We continue.  Balance.  Is Fisk balanced or is he biased?

Fisk is unequivocal.  I’m biased, he says, on the side of those who suffer.

Echoing a song I know, he muses that there are no good people in war, and I find myself muttering a line from Leonard Cohen : there is no decent place to stand in a massacre.

War changes people.  It turns them from normal family men to stone cold killers, as we saw in Croatia when the Krajina Serbs took up arms, terrified that the Ustasha were on the way back, and in Bosnia when Ratko Mladic led his army on a rampage of destruction, culminating in the Srebrenica massacre.  Mladic was a fine soldier until he gave in to the ethnic poison infecting his soul.

We saw it a few years ago when well-educated, civilised Israeli officers found it possible to bombard civilians in Gaza, the world’s largest concentration camp.

We see it today when similarly sophisticated Syrian military leaders find no difficulty massacring hundreds of thousands of their own people.

This is what happens, though I must confess, I don’t understand it, since the word NO exists in all languages.

Robert Fisk is an engaging speaker who tries to understand all sides.  When the inevitable question comes up, as I mentioned earlier, he doesn’t shirk the answer.

Somebody asks, as I have often done myself, why are the Israelis so indifferent to Palestinian suffering, considering what was inflicted on Jews?

His reply is more charitable than mine might be: when you’re in pain, you don’t care about the fellow in the next bed.  Well and good.  That makes sense and perhaps it explains the intransigence of Ariel Sharon or Menachim Begin.  Or even Bibi Netanyahu.

But it does not explain the insouciance of the Israeli teenagers I personally witnessed treating Auschwitz like another Disneyland, and frankly, that’s much more sinister than the violence of men who have experienced oppression at first hand.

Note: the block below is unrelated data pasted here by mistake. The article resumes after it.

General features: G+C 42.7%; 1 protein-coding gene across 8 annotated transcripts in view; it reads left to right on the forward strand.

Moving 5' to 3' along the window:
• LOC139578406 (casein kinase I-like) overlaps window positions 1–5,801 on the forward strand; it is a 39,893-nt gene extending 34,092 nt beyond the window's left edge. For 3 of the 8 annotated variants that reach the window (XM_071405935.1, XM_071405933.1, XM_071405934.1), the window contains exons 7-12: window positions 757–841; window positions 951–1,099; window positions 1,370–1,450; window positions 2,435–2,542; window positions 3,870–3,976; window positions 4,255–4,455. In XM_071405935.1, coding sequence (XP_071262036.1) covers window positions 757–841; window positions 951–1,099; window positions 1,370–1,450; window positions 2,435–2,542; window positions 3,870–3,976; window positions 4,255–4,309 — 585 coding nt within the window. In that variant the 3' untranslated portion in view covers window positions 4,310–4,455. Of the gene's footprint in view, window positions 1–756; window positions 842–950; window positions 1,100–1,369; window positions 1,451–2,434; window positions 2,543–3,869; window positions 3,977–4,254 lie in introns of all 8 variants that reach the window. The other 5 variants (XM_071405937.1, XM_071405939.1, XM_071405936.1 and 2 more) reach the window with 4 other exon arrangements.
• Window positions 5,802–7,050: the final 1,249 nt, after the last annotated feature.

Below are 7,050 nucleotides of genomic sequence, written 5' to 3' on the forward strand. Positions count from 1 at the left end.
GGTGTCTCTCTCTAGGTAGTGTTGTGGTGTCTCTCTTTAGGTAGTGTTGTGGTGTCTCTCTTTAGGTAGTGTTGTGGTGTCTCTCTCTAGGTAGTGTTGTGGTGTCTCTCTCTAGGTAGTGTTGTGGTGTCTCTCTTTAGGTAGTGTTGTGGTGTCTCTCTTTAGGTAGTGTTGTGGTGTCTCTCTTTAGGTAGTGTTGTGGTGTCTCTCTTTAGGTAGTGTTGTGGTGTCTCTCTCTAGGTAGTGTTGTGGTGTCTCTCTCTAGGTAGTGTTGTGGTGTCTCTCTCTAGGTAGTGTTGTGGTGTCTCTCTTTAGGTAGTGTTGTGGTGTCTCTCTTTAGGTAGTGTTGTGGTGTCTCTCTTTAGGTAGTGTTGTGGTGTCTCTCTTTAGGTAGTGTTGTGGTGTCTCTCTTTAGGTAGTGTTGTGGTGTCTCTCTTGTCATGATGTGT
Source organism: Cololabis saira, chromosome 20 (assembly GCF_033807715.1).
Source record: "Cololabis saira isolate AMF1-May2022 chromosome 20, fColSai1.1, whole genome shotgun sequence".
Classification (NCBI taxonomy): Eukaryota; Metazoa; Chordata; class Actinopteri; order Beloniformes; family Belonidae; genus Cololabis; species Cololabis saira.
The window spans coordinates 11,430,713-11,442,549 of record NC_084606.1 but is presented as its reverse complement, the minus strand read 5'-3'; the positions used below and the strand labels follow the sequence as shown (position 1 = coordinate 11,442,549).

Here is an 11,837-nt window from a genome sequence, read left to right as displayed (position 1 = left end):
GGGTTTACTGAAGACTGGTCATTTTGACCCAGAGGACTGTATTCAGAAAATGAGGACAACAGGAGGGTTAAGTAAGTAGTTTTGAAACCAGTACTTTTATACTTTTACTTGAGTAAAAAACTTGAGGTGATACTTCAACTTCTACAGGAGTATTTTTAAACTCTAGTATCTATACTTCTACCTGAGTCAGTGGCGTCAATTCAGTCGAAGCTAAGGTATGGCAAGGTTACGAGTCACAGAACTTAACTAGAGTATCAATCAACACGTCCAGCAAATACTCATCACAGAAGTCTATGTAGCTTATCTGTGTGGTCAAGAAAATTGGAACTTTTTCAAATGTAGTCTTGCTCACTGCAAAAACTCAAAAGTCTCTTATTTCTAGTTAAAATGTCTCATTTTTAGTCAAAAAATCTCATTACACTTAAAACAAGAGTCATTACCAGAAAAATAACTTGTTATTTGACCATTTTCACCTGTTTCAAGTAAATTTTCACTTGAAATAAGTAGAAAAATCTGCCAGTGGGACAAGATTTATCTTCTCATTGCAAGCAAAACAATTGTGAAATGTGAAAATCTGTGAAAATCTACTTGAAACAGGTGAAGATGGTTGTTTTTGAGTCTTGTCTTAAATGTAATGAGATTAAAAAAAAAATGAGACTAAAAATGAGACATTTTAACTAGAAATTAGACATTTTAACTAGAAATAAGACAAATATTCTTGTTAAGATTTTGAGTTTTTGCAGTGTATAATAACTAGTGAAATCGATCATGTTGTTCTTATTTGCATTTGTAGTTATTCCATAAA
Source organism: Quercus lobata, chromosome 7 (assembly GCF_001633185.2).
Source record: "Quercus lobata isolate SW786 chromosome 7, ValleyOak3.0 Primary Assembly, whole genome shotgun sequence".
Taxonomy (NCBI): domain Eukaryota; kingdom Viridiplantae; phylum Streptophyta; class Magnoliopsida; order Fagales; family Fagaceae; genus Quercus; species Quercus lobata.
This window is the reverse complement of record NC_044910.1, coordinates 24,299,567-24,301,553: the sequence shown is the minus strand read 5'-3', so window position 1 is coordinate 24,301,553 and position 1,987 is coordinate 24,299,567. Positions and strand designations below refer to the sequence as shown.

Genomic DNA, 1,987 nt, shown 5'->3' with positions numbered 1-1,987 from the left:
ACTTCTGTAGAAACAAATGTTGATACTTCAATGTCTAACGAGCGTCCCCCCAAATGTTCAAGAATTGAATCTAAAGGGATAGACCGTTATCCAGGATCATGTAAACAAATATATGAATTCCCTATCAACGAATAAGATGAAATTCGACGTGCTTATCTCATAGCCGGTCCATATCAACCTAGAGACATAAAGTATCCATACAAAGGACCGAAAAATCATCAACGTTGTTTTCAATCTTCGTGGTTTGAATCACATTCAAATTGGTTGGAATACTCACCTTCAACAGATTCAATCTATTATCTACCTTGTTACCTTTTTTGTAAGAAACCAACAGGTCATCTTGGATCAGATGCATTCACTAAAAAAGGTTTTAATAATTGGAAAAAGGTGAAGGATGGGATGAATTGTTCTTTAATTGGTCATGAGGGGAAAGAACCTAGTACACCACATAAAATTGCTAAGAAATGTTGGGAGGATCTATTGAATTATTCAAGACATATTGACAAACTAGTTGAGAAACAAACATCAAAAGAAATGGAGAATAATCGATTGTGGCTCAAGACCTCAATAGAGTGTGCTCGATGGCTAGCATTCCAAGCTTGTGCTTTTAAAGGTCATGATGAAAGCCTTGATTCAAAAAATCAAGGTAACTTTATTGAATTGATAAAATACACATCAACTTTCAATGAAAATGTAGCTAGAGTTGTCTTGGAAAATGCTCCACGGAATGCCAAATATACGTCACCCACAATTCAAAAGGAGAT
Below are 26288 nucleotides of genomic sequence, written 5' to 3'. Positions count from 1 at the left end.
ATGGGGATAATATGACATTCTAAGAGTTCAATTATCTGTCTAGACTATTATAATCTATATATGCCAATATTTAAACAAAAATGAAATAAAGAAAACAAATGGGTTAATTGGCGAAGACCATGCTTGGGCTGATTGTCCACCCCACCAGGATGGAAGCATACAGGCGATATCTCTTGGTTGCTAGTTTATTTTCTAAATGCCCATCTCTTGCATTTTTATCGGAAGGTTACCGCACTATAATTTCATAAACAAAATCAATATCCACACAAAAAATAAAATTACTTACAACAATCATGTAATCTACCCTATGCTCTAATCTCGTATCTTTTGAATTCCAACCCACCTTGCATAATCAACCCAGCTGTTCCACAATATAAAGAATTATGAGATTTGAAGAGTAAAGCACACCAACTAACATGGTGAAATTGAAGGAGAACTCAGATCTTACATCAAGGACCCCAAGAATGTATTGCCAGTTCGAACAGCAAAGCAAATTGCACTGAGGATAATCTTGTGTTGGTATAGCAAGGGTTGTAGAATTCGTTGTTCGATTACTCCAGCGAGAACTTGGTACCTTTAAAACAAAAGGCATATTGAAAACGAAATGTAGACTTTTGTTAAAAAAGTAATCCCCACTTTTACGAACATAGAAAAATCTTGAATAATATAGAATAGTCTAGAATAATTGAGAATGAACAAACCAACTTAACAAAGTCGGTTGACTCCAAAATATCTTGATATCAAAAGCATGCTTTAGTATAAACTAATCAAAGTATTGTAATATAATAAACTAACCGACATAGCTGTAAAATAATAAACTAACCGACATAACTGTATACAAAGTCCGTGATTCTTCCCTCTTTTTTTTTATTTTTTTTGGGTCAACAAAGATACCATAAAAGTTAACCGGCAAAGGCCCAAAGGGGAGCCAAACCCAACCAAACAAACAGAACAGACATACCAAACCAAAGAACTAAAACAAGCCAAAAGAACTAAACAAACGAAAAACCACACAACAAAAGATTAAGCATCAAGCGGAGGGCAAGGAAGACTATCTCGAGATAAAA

This is a move from enmity to indifference, where your former enemy is now just vermin: the untermensch, an obscene  concept we thought we’d never experience again.

The conversation turns to language and the way the compliant media reports things but there isn’t enough time to go into the weasel words like regime versus government.  There’s not enough time to talk about the western reporters in the Baghdad Green Zone reporting the war from a hotel while their Iraqi stringers risk their lives.  There’s no time to discuss the fact that GW Bush had no reason at all to invade Iraq.

It’s over too soon and all you want is another two weeks with this extraordinarily-experienced, compassionate man

By my estimate, about 400 people attended the talk, and I thought all the questions, apart from a single individual, were well-informed and well-researched.  Fisk was unfailingly patient and courteous as the conversation ranged from Egypt to Turkey, from Tunisia to the Armenian genocide and through it all, one thing comes across.

This man cares.  You might agree with  some of his analysis and you might disagree with more, but who’s right all the time?

Am I?  No.

Are you?

The important thing about Robert Fisk is that he’s passionate. It comes from the soul, and he shows no sign of stopping.

It would be a poorer world without this sort of man.

  15 Responses to “An Evening With Robert Fisk”

Comments (14) Pingbacks (1)
  1.  

    Well Done

  2.  

    It’s nothing you are writing about Fisk, Bock, it’s the photo that could disenchant me, if . . .
    Good on you.

  3.  

    Religion and politics may be the two filthiest of human endeavors and Fisk reports on the activities of both pursuits superbly.

  4.  

    Bock, I would like to offer a comment on your Lenard Cohen quote above:
    “There is no decent place to stand in a massacre”. There is actually, but it is very costly to do so and very few of us,(including myself), would be able for it.

    At Woeste Hoeve in Holland in 1945, 116 Dutchmen were executed by firing squad in reprisal for a mistaken assault on a high ranking Nazi Police official followed by usual hecatomb for such actions.

    The old roadside memorial commemorated 117 victims altogether, the 117th person being actually a member of the firing squad who refused to participate, his name being
    Helmut Seyffards.
    This is a highly unusual example of “standing in a decent place during a massacre”

    (My attention to this incident was first drawn in a well researched British WWII history magazine “After The Battle” No. 56).